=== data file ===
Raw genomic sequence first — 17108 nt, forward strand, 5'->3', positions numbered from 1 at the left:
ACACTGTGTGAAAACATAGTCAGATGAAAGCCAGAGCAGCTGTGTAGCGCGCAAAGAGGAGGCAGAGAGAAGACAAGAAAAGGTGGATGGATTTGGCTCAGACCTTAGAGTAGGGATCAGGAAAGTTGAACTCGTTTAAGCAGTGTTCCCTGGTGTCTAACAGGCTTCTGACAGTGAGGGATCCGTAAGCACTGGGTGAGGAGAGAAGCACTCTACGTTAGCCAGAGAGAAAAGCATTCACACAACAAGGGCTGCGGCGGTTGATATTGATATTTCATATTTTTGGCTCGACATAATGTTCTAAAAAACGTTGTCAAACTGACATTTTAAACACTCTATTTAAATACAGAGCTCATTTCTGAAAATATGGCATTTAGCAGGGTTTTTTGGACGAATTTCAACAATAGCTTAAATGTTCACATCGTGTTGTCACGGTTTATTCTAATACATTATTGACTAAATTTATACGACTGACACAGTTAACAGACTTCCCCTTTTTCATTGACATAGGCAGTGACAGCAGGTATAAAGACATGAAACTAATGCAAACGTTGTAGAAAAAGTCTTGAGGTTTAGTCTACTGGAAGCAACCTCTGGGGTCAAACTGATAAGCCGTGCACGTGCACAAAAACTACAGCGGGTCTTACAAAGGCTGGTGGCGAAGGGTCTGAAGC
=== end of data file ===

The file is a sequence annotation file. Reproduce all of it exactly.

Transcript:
Raw genomic sequence first — 17108 nt, forward strand, 5'->3', positions numbered from 1 at the left:
ACACTGTGTGAAAACATAGTCAGATGAAAGCCAGAGCAGCTGTGTAGCGCGCAAAGAGGAGGCAGAGAGAAGACAAGAAAAGGTGGATGGATTTGGCTCAGACCTTAGAGTAGGGATCAGGAAAGTTGAACTCGTTTAAGCAGTGTTCCCTGGTGTCTAACAGGCTTCTGACAGTGAGGGATCCGTAAGCACTGGGTGAGGAGAGAAGCACTCTACGTTAGCCAGAGAGAAAAGCATTCACACAACAAGGGCTGCGGCGGTTGATATTGATATTTCATATTTTTGGCTCGACATAATGTTCTAAAAAACGTTGTCAAACTGACATTTTAAACACTCTATTTAAATACAGAGCTCATTTCTGAAAATATGGCATTTAGCAGGGTTTTTTGGACGAATTTCAACAATAGCTTAAATGTTCACATCGTGTTGTCACGGTTTATTCTAATACATTATTGACTAAATTTATACGACTGACACAGTTAACAGACTTCCCCTTTTTCATTGACATAGGCAGTGACAGCAGGTATAAAGACATGAAACTAATGCAAACGTTGTAGAAAAAGTCTTGAGGTTTAGTCTACTGGAAGCAACCTCTGGGGTCAAACTGATAAGCCGTGCACGTGCACAAAAACTACAGCGGGTCTTACAAAGGCTGGTGGCGAAGGGTCTGAAGC